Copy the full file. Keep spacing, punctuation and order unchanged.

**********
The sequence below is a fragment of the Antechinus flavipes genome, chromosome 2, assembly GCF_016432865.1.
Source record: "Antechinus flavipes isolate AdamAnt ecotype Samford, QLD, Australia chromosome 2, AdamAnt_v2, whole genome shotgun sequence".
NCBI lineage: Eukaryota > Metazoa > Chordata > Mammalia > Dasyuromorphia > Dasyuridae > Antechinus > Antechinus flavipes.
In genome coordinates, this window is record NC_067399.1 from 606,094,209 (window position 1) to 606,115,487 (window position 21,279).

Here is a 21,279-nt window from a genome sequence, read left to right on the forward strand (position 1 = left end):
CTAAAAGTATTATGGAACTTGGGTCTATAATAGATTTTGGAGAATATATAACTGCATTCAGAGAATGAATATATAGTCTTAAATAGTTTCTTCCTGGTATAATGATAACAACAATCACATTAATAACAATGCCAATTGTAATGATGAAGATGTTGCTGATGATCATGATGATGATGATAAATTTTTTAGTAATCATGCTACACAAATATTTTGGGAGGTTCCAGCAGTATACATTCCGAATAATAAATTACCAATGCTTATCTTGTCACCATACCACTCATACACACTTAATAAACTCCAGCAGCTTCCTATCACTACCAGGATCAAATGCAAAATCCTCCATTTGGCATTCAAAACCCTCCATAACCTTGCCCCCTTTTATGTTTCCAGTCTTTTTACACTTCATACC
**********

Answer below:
The sequence below is a fragment of the Antechinus flavipes genome, chromosome 2, assembly GCF_016432865.1.
Source record: "Antechinus flavipes isolate AdamAnt ecotype Samford, QLD, Australia chromosome 2, AdamAnt_v2, whole genome shotgun sequence".
NCBI lineage: Eukaryota > Metazoa > Chordata > Mammalia > Dasyuromorphia > Dasyuridae > Antechinus > Antechinus flavipes.
In genome coordinates, this window is record NC_067399.1 from 606,094,209 (window position 1) to 606,115,487 (window position 21,279).

Here is a 21,279-nt window from a genome sequence, read left to right on the forward strand (position 1 = left end):
CTAAAAGTATTATGGAACTTGGGTCTATAATAGATTTTGGAGAATATATAACTGCATTCAGAGAATGAATATATAGTCTTAAATAGTTTCTTCCTGGTATAATGATAACAACAATCACATTAATAACAATGCCAATTGTAATGATGAAGATGTTGCTGATGATCATGATGATGATGATAAATTTTTTAGTAATCATGCTACACAAATATTTTGGGAGGTTCCAGCAGTATACATTCCGAATAATAAATTACCAATGCTTATCTTGTCACCATACCACTCATACACACTTAATAAACTCCAGCAGCTTCCTATCACTACCAGGATCAAATGCAAAATCCTCCATTTGGCATTCAAAACCCTCCATAACCTTGCCCCCTTTTATGTTTCCAGTCTTTTTACACTTCATACC